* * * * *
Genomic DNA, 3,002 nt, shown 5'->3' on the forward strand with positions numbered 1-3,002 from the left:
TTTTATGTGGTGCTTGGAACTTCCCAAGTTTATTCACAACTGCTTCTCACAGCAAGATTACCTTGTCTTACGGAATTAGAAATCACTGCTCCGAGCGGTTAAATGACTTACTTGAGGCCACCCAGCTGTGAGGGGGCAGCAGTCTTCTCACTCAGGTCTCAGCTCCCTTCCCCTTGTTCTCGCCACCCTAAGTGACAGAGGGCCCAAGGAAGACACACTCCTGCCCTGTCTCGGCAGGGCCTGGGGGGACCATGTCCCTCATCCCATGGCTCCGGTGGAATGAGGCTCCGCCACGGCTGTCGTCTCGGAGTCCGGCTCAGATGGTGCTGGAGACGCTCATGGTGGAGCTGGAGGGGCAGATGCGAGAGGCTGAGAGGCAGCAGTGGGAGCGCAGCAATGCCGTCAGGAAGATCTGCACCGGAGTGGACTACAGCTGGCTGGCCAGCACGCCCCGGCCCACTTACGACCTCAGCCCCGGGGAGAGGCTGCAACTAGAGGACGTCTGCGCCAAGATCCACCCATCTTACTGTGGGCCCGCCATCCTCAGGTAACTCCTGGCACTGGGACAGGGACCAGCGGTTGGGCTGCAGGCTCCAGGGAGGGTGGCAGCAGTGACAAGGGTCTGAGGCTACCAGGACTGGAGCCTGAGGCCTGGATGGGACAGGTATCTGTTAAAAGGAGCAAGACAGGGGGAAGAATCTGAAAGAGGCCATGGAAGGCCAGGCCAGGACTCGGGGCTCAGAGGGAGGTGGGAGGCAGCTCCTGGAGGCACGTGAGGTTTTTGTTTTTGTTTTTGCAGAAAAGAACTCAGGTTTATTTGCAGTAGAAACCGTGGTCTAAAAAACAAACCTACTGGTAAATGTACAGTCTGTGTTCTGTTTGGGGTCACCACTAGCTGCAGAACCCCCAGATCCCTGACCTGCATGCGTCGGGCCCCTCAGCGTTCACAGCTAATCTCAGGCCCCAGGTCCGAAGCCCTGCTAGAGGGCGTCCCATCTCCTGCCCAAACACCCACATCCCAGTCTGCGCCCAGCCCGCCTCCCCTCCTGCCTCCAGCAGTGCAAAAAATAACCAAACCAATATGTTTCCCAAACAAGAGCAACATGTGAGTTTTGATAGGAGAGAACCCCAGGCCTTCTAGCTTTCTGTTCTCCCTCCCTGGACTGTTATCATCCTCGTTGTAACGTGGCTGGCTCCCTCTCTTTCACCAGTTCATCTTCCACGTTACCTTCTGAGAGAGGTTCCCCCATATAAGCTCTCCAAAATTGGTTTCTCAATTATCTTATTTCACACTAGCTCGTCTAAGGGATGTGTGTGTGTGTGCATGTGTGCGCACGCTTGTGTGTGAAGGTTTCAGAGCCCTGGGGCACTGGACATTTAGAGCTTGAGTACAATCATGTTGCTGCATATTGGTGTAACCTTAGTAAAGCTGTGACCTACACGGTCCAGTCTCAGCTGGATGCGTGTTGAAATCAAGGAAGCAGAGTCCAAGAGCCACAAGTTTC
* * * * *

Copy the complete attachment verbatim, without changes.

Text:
Genomic DNA, 3,002 nt, shown 5'->3' on the forward strand with positions numbered 1-3,002 from the left:
TTTTATGTGGTGCTTGGAACTTCCCAAGTTTATTCACAACTGCTTCTCACAGCAAGATTACCTTGTCTTACGGAATTAGAAATCACTGCTCCGAGCGGTTAAATGACTTACTTGAGGCCACCCAGCTGTGAGGGGGCAGCAGTCTTCTCACTCAGGTCTCAGCTCCCTTCCCCTTGTTCTCGCCACCCTAAGTGACAGAGGGCCCAAGGAAGACACACTCCTGCCCTGTCTCGGCAGGGCCTGGGGGGACCATGTCCCTCATCCCATGGCTCCGGTGGAATGAGGCTCCGCCACGGCTGTCGTCTCGGAGTCCGGCTCAGATGGTGCTGGAGACGCTCATGGTGGAGCTGGAGGGGCAGATGCGAGAGGCTGAGAGGCAGCAGTGGGAGCGCAGCAATGCCGTCAGGAAGATCTGCACCGGAGTGGACTACAGCTGGCTGGCCAGCACGCCCCGGCCCACTTACGACCTCAGCCCCGGGGAGAGGCTGCAACTAGAGGACGTCTGCGCCAAGATCCACCCATCTTACTGTGGGCCCGCCATCCTCAGGTAACTCCTGGCACTGGGACAGGGACCAGCGGTTGGGCTGCAGGCTCCAGGGAGGGTGGCAGCAGTGACAAGGGTCTGAGGCTACCAGGACTGGAGCCTGAGGCCTGGATGGGACAGGTATCTGTTAAAAGGAGCAAGACAGGGGGAAGAATCTGAAAGAGGCCATGGAAGGCCAGGCCAGGACTCGGGGCTCAGAGGGAGGTGGGAGGCAGCTCCTGGAGGCACGTGAGGTTTTTGTTTTTGTTTTTGCAGAAAAGAACTCAGGTTTATTTGCAGTAGAAACCGTGGTCTAAAAAACAAACCTACTGGTAAATGTACAGTCTGTGTTCTGTTTGGGGTCACCACTAGCTGCAGAACCCCCAGATCCCTGACCTGCATGCGTCGGGCCCCTCAGCGTTCACAGCTAATCTCAGGCCCCAGGTCCGAAGCCCTGCTAGAGGGCGTCCCATCTCCTGCCCAAACACCCACATCCCAGTCTGCGCCCAGCCCGCCTCCCCTCCTGCCTCCAGCAGTGCAAAAAATAACCAAACCAATATGTTTCCCAAACAAGAGCAACATGTGAGTTTTGATAGGAGAGAACCCCAGGCCTTCTAGCTTTCTGTTCTCCCTCCCTGGACTGTTATCATCCTCGTTGTAACGTGGCTGGCTCCCTCTCTTTCACCAGTTCATCTTCCACGTTACCTTCTGAGAGAGGTTCCCCCATATAAGCTCTCCAAAATTGGTTTCTCAATTATCTTATTTCACACTAGCTCGTCTAAGGGATGTGTGTGTGTGTGCATGTGTGCGCACGCTTGTGTGTGAAGGTTTCAGAGCCCTGGGGCACTGGACATTTAGAGCTTGAGTACAATCATGTTGCTGCATATTGGTGTAACCTTAGTAAAGCTGTGACCTACACGGTCCAGTCTCAGCTGGATGCGTGTTGAAATCAAGGAAGCAGAGTCCAAGAGCCACAAGTTTC